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Balancing Work and Family when you are Working from Home

    

Jess edited

Due to the recent covid-19 pandemic, MarketStar recently sent our entire workforce to work from home. My days are now spent working alongside my family in the safety and comfort of our home. The transition to work from home has some awesome benefits, like zero commute time, my dog at work with me, and maybe the best part — sweatpants! However, it has also brought some unique challenges that are somewhat different from the typical work environment. For example, my co-workers don’t usually need me to wipe their faces after lunch.

All families have different challenges in this environment, and they all vary depending on circumstances, but now that we’re closing out our fourth week at home, I would like to share some things I have found useful when balancing work from home with family. 

Establish Regular Routines

This doesn’t just mean make a plan for your day. When establishing a routine, be sure to factor in everyone in your home’s schedules and their individual needs and routines.

For example, I have two toddlers at home who take naps every day after lunchtime (hallelujah). I have to make sure I plan time to get them fed and down for naps, then I have about two hours of uninterrupted time I can use to schedule important meetings. This is regularly scheduled time where I need to limit or eliminate distractions. You may have school-age kids that need you to coordinate with their schedules, coordinate use of electronics, and dedicate time to help with schoolwork. Establishing a consistent routine for daily home and work responsibilities helps to keep expectations aligned and everyone in check. It also keeps your work “work” on time and consistent. 

Plan Your Days

Planning your day is incredibly important. Once routines are established — a daily huddle with your team, a family member’s dedicated time to work or school, etc. — you can fill in the rest of the day. I like to plan for the entire week and each specific day for two main reasons.

First of all, it helps keeps me productive. With so many added distractions at home you can go into the workday feeling aimless, or inversely, overwhelmed. The temptation to shift attention to things like housework or television shows can easily take over. I notice that when I have a plan for the day, I don’t even notice the mountain of laundry (mainly consisting of sweatpants) or the newest addition to Netflix.

I make a list for each day, and break it down into different categories to help me adjust my frame of mind when I’m moving between workflows:

  • PRIORITY: These are tasks that need to get done today. It could be administrative tasks, follow-up, or something with a deliverable date . I try to keep this list concise, about 3-5 items. This can sometimes grow throughout the day, but wherever possible, I move lower urgency deliverables on the prep or on the following day’s priority list.
  • PREP: This consists of material or information that I need to prepare for upcoming meetings. This seems to be even more important in a WFH environment. I can easily share a document on a zoom and limit downtime or “dead air” on video calls.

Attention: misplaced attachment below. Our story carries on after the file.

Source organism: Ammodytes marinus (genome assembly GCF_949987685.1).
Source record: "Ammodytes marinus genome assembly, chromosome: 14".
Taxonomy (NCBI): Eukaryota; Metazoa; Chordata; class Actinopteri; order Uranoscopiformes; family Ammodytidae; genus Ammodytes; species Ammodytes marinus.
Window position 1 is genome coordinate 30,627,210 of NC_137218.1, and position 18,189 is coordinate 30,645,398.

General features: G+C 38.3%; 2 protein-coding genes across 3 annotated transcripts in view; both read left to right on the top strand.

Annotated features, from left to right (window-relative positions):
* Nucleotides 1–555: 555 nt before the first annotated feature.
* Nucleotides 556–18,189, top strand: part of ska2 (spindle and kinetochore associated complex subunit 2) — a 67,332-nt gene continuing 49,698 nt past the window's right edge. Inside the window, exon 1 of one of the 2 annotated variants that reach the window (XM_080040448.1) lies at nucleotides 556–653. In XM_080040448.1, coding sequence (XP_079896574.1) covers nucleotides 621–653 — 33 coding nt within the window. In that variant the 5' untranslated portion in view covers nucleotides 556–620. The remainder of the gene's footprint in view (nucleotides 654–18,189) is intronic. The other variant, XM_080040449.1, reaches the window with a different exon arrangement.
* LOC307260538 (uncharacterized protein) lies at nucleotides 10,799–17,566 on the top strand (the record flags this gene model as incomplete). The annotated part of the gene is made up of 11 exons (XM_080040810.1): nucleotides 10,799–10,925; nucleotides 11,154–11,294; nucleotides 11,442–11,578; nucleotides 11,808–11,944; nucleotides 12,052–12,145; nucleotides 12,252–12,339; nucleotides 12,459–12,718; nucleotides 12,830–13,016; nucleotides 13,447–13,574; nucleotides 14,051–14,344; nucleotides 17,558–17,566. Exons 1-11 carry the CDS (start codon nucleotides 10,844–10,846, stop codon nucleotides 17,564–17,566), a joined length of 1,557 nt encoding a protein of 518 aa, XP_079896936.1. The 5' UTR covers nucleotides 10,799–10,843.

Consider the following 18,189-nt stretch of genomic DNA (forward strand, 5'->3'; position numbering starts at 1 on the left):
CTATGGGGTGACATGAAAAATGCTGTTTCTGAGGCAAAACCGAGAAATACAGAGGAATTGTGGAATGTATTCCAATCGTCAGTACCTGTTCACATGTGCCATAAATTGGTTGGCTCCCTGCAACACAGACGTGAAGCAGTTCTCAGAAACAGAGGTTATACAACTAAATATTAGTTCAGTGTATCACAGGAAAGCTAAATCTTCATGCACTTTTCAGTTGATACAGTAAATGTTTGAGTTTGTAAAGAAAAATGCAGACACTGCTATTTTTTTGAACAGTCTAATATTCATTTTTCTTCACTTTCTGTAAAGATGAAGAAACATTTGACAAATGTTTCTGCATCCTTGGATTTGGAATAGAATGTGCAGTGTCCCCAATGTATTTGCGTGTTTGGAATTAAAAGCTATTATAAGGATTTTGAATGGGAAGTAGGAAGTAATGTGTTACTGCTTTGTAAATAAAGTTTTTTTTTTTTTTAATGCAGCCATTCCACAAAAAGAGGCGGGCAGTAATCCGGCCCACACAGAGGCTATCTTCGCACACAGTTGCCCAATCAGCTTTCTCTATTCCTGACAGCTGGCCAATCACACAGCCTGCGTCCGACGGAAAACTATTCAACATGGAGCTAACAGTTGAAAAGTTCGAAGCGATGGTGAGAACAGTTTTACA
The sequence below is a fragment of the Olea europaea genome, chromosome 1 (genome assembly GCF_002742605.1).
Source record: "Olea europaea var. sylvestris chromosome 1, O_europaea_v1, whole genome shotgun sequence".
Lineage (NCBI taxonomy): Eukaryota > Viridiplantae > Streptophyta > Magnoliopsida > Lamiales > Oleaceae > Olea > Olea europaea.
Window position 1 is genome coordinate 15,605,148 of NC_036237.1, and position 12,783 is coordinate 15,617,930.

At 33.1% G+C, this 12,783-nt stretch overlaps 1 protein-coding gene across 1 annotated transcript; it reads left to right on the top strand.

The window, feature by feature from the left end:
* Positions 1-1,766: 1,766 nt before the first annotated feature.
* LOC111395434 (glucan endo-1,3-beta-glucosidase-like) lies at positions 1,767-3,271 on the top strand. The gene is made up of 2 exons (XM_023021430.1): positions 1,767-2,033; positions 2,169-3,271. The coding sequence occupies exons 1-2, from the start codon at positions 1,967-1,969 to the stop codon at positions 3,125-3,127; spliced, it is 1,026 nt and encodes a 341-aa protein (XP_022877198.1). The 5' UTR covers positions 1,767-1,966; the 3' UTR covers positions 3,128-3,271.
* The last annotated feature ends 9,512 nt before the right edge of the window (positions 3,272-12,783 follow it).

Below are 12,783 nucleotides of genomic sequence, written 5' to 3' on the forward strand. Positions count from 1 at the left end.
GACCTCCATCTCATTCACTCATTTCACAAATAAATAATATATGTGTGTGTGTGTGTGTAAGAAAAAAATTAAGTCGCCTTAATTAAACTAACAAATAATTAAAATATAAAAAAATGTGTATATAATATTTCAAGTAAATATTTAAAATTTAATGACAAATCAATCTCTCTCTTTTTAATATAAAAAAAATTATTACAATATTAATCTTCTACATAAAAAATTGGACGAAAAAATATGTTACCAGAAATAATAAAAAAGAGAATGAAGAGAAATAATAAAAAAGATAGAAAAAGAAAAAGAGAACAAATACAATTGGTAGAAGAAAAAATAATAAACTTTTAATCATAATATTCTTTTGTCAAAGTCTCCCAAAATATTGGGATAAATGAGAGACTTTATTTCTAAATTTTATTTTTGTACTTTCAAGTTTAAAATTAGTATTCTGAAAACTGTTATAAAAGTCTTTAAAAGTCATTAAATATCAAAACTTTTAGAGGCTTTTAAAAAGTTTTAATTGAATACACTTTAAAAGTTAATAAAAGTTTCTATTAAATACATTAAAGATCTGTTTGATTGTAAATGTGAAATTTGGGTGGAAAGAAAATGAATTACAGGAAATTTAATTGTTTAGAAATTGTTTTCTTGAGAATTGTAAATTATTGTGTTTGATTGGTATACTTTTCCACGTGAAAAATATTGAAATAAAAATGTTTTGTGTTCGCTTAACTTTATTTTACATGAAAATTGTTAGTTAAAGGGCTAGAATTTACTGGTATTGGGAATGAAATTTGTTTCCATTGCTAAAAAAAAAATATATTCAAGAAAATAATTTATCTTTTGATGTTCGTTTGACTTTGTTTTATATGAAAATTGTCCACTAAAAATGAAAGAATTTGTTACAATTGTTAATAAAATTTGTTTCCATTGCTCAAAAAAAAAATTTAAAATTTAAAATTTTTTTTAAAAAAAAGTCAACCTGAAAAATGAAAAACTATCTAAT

• PROJECTS: These are project tasks. It might be research or planning for projects that I run or contribute to.
  • BREAK TIME: Break time? Absolutely! It is necessary to schedule time to stretch, step outside, or to spend a few minutes with my family so we don’t get burnt out.

The second reason planning has helped me – and maybe the most important – is it allows me to turn off “work-mode”. When I was working in the office, I would straighten my desk and head home at the end of the day. I had different podcasts I would listen to on the way home from work that would help me to flip that “switch” in my mind. In a work from home environment, we don’t have some of those same built-in routines. I have found it really helpful to dedicate some time at the end of each workday to unplug. This way I can step away, relax, and enjoy some free time without work swirling in my brain. Making this hard break really helps me switch gears and keeps me from revisiting work before the following day.

Connect with Others

With orders of shelter in place and social distancing being the current norm, the need for human connection is more present than ever. Make it a priority to connect with your team regularly and not just to talk about work-related things. Ask how they are dealing with working from home, social distancing, balancing their family needs, and handling the normal anxiety/concerns that come with all the uncertainty in our world right now. Although there is no substitute for the type of casual interactions in a typical office environment, today’s technology gives us options. We have several platforms for video conferencing, standard calls, and online chat that can keep those connections accessible and real.

Even when applying all these tips to our work from home situations, it is important to remember we do have needs outside of work. We are dealing with unprecedented circumstances — which requires flexibility and added understanding. Make sure you are showing compassion, not only to your co-workers, clients, partners, customers, but also show it to your family, and, most importantly, to yourself. Taking extra time to establish routines, plan your days, and connect with others can definitely help you stay sane, but sometimes we have to mix it up, and that’s okay. Make time to have fun with your family and cherish these moments you wouldn’t otherwise have.

We are all in this together, and I can’t wait to see my friends back at the office (hopefully) soon!

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